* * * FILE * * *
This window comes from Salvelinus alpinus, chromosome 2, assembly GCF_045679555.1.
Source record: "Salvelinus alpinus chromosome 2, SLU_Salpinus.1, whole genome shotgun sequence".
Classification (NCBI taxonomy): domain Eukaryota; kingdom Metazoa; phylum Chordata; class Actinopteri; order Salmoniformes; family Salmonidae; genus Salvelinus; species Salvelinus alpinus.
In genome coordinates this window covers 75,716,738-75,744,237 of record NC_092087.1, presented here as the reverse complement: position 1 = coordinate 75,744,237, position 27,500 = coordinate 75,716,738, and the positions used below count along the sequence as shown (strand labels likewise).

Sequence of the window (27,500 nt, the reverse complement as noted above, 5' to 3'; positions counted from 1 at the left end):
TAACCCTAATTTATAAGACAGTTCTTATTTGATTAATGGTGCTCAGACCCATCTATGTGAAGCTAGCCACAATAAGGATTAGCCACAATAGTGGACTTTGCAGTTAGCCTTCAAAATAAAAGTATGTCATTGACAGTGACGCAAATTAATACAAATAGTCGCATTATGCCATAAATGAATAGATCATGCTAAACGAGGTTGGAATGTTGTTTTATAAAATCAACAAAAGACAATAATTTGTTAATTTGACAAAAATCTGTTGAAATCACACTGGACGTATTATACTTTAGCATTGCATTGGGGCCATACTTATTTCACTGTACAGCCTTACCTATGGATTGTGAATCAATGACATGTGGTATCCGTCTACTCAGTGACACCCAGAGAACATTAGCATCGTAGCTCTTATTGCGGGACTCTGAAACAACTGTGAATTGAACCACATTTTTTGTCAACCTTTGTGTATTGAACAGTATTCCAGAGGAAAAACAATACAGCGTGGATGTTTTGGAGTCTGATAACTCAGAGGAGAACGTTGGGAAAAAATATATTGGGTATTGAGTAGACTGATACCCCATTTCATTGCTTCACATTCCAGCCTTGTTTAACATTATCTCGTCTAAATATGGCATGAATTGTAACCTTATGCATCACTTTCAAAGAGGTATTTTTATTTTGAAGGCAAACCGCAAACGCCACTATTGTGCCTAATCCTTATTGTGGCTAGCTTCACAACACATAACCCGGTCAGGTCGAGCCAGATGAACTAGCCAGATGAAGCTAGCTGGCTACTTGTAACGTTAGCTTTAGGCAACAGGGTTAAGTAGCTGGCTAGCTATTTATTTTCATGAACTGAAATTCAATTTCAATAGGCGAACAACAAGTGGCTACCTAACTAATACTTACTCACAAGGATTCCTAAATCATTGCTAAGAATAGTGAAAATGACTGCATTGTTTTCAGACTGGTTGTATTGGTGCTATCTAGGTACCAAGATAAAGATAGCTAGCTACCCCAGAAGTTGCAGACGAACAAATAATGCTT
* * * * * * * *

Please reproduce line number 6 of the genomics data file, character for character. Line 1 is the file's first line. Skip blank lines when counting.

TAACCCTAATTTATAAGACAGTTCTTATTTGATTAATGGTGCTCAGACCCATCTATGTGAAGCTAGCCACAATAAGGATTAGCCACAATAGTGGACTTTGCAGTTAGCCTTCAAAATAAAAGTATGTCATTGACAGTGACGCAAATTAATACAAATAGTCGCATTATGCCATAAATGAATAGATCATGCTAAACGAGGTTGGAATGTTGTTTTATAAAATCAACAAAAGACAATAATTTGTTAATTTGACAAAAATCTGTTGAAATCACACTGGACGTATTATACTTTAGCATTGCATTGGGGCCATACTTATTTCACTGTACAGCCTTACCTATGGATTGTGAATCAATGACATGTGGTATCCGTCTACTCAGTGACACCCAGAGAACATTAGCATCGTAGCTCTTATTGCGGGACTCTGAAACAACTGTGAATTGAACCACATTTTTTGTCAACCTTTGTGTATTGAACAGTATTCCAGAGGAAAAACAATACAGCGTGGATGTTTTGGAGTCTGATAACTCAGAGGAGAACGTTGGGAAAAAATATATTGGGTATTGAGTAGACTGATACCCCATTTCATTGCTTCACATTCCAGCCTTGTTTAACATTATCTCGTCTAAATATGGCATGAATTGTAACCTTATGCATCACTTTCAAAGAGGTATTTTTATTTTGAAGGCAAACCGCAAACGCCACTATTGTGCCTAATCCTTATTGTGGCTAGCTTCACAACACATAACCCGGTCAGGTCGAGCCAGATGAACTAGCCAGATGAAGCTAGCTGGCTACTTGTAACGTTAGCTTTAGGCAACAGGGTTAAGTAGCTGGCTAGCTATTTATTTTCATGAACTGAAATTCAATTTCAATAGGCGAACAACAAGTGGCTACCTAACTAATACTTACTCACAAGGATTCCTAAATCATTGCTAAGAATAGTGAAAATGACTGCATTGTTTTCAGACTGGTTGTATTGGTGCTATCTAGGTACCAAGATAAAGATAGCTAGCTACCCCAGAAGTTGCAGACGAACAAATAATGCTT